TRANSITIONAL TUDOR
Old House Journal|May 2020
TRANSITIONAL TUDOR
A UNIQUE MIX OF TUDOR REVIVAL AND ARTS & CRAFTS DESIGN, THIS 1912 HOUSE IN PORTLAND, OREGON, REMAINED REMARKABLY INTACT.
BRIAN D. COLEMAN

Comfortable enough in a bungalow they’d restored themselves, Hannah Callaghan and Bob Weaver had lived in Portland’s historic Irvington neighborhood for over a decade. Still, they looked out for grander homes going on the market: these are rarely for sale, and usually quite expensive. One summer afternoon in 1990, they heard about the so-called Nun’s House, just listed. A family named Brady, the original owners, had left the house and all its contents to the Sisters of the Holy Name, and now the Sisters were selling.

Designed by prominent Portland architect Joseph Jacobberger, the exterior boasts a unique mix of Tudor Revival with Arts & Crafts details. Unusual and imposing, the stucco and brick façade has great curb appeal, with gables and bays, decorative bargeboards, Gothic tracery, and a deep porch. Built for Michael Brady, a railroad-equipment salesman, the fine house has its original chandeliers and wall sconces, glowing stained-glass windows, built-in bookcases with leaded glass, and even the carved-wood drapery cornices in the living room. A valuable, Birge & Sons simulated-leather wallpaper in the library had never been removed.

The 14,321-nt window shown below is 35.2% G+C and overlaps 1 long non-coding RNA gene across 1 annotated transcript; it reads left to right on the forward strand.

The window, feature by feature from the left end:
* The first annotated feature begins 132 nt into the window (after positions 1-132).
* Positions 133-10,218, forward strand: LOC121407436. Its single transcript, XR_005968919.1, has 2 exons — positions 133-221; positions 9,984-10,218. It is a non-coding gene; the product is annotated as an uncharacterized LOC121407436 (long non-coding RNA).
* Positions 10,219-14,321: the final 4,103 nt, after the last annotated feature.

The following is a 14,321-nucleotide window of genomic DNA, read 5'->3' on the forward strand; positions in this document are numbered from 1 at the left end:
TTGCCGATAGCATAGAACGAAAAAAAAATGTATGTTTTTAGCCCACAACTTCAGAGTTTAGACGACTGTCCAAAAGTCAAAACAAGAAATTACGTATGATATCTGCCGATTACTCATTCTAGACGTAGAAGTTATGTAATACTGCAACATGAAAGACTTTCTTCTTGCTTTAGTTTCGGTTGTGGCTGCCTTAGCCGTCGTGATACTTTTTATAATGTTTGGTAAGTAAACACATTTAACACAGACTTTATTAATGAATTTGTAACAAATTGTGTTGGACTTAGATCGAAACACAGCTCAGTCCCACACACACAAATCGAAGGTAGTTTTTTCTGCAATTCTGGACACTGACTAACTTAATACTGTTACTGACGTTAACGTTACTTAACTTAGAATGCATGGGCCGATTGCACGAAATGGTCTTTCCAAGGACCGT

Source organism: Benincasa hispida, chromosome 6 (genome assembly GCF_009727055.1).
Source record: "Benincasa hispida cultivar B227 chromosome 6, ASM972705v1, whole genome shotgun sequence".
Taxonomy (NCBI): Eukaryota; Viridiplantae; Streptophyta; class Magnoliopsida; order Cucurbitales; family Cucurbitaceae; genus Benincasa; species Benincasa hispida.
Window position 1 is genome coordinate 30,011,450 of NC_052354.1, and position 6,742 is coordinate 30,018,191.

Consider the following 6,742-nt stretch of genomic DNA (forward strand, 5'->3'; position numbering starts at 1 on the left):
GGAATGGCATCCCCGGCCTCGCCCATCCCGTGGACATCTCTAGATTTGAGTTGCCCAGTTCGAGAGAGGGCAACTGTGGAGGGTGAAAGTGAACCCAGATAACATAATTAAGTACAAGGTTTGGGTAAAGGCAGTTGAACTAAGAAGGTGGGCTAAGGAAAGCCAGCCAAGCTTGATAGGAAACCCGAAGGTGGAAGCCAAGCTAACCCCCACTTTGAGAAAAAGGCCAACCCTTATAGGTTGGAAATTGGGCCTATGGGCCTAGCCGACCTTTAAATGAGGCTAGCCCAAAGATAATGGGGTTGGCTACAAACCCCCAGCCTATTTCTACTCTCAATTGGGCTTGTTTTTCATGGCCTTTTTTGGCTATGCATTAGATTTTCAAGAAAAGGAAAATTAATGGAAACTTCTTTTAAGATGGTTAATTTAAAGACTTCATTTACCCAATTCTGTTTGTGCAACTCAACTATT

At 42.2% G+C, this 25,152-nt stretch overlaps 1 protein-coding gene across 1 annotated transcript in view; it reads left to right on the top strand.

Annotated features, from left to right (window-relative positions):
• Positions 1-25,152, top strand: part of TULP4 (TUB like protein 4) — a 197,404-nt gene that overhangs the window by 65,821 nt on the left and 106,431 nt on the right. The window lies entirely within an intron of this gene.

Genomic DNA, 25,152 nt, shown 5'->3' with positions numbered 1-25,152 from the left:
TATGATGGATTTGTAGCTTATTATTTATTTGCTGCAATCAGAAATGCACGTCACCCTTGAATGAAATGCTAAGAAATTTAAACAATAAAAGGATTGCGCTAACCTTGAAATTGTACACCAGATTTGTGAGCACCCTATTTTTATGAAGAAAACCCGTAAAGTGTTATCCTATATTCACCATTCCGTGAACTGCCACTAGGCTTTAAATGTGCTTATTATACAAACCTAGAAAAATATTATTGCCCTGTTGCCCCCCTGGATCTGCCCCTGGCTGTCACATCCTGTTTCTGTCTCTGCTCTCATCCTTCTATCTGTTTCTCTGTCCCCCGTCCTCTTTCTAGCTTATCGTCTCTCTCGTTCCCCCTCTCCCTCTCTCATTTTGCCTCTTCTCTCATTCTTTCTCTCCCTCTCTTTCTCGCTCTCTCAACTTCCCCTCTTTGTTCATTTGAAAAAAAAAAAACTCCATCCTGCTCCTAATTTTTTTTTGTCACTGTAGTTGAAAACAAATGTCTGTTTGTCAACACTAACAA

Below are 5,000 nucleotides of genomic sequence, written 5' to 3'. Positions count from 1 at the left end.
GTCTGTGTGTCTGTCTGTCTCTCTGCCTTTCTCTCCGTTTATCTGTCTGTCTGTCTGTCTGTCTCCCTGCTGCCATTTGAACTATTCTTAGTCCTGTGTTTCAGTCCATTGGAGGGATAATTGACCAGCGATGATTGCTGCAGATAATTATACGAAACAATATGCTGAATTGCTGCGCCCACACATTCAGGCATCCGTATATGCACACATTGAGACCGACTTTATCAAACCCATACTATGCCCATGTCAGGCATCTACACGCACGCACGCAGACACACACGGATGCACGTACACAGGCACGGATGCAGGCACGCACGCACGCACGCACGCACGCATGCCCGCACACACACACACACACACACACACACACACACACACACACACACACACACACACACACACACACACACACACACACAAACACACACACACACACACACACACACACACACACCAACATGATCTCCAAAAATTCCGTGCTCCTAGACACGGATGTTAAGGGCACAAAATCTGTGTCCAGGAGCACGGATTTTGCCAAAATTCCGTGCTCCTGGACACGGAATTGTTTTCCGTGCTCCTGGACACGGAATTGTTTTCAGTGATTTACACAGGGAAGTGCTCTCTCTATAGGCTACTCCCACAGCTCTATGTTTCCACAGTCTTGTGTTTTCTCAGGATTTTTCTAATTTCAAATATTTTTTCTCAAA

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May 2020